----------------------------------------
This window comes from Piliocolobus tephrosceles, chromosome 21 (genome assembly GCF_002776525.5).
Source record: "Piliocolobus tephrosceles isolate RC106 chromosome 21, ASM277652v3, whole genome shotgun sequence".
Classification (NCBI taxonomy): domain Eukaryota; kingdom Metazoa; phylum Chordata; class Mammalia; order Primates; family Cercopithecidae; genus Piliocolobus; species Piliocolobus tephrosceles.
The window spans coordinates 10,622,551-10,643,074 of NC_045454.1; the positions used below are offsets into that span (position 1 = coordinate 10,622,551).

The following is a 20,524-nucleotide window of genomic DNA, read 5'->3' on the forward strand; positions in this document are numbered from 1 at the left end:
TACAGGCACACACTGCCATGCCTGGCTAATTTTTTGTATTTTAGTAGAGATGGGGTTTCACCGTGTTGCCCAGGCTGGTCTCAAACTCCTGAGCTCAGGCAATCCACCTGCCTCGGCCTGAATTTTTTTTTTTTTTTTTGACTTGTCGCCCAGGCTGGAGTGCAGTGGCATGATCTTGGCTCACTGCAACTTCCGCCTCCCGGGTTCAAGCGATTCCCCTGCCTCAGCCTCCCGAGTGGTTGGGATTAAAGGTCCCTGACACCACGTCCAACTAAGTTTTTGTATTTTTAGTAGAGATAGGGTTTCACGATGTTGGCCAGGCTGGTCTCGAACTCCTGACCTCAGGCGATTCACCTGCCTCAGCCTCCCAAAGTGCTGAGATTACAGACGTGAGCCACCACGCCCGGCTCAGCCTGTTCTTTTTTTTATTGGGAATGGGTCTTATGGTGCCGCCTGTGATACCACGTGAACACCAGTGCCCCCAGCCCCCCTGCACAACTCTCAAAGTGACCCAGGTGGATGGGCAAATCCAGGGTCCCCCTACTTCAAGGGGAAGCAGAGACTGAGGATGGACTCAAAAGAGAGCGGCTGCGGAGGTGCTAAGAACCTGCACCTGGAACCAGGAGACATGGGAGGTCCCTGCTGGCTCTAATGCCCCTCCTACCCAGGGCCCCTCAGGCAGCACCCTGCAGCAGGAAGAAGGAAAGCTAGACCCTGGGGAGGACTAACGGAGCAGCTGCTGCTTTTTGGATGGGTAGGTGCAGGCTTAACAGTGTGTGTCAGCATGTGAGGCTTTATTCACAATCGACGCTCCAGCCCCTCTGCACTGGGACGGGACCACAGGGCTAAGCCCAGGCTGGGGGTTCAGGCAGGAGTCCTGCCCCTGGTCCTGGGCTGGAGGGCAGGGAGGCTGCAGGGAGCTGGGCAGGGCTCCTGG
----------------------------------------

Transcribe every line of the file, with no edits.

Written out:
This window comes from Piliocolobus tephrosceles, chromosome 21 (genome assembly GCF_002776525.5).
Source record: "Piliocolobus tephrosceles isolate RC106 chromosome 21, ASM277652v3, whole genome shotgun sequence".
Classification (NCBI taxonomy): domain Eukaryota; kingdom Metazoa; phylum Chordata; class Mammalia; order Primates; family Cercopithecidae; genus Piliocolobus; species Piliocolobus tephrosceles.
The window spans coordinates 10,622,551-10,643,074 of NC_045454.1; the positions used below are offsets into that span (position 1 = coordinate 10,622,551).

The following is a 20,524-nucleotide window of genomic DNA, read 5'->3' on the forward strand; positions in this document are numbered from 1 at the left end:
TACAGGCACACACTGCCATGCCTGGCTAATTTTTTGTATTTTAGTAGAGATGGGGTTTCACCGTGTTGCCCAGGCTGGTCTCAAACTCCTGAGCTCAGGCAATCCACCTGCCTCGGCCTGAATTTTTTTTTTTTTTTTTGACTTGTCGCCCAGGCTGGAGTGCAGTGGCATGATCTTGGCTCACTGCAACTTCCGCCTCCCGGGTTCAAGCGATTCCCCTGCCTCAGCCTCCCGAGTGGTTGGGATTAAAGGTCCCTGACACCACGTCCAACTAAGTTTTTGTATTTTTAGTAGAGATAGGGTTTCACGATGTTGGCCAGGCTGGTCTCGAACTCCTGACCTCAGGCGATTCACCTGCCTCAGCCTCCCAAAGTGCTGAGATTACAGACGTGAGCCACCACGCCCGGCTCAGCCTGTTCTTTTTTTTATTGGGAATGGGTCTTATGGTGCCGCCTGTGATACCACGTGAACACCAGTGCCCCCAGCCCCCCTGCACAACTCTCAAAGTGACCCAGGTGGATGGGCAAATCCAGGGTCCCCCTACTTCAAGGGGAAGCAGAGACTGAGGATGGACTCAAAAGAGAGCGGCTGCGGAGGTGCTAAGAACCTGCACCTGGAACCAGGAGACATGGGAGGTCCCTGCTGGCTCTAATGCCCCTCCTACCCAGGGCCCCTCAGGCAGCACCCTGCAGCAGGAAGAAGGAAAGCTAGACCCTGGGGAGGACTAACGGAGCAGCTGCTGCTTTTTGGATGGGTAGGTGCAGGCTTAACAGTGTGTGTCAGCATGTGAGGCTTTATTCACAATCGACGCTCCAGCCCCTCTGCACTGGGACGGGACCACAGGGCTAAGCCCAGGCTGGGGGTTCAGGCAGGAGTCCTGCCCCTGGTCCTGGGCTGGAGGGCAGGGAGGCTGCAGGGAGCTGGGCAGGGCTCCTGG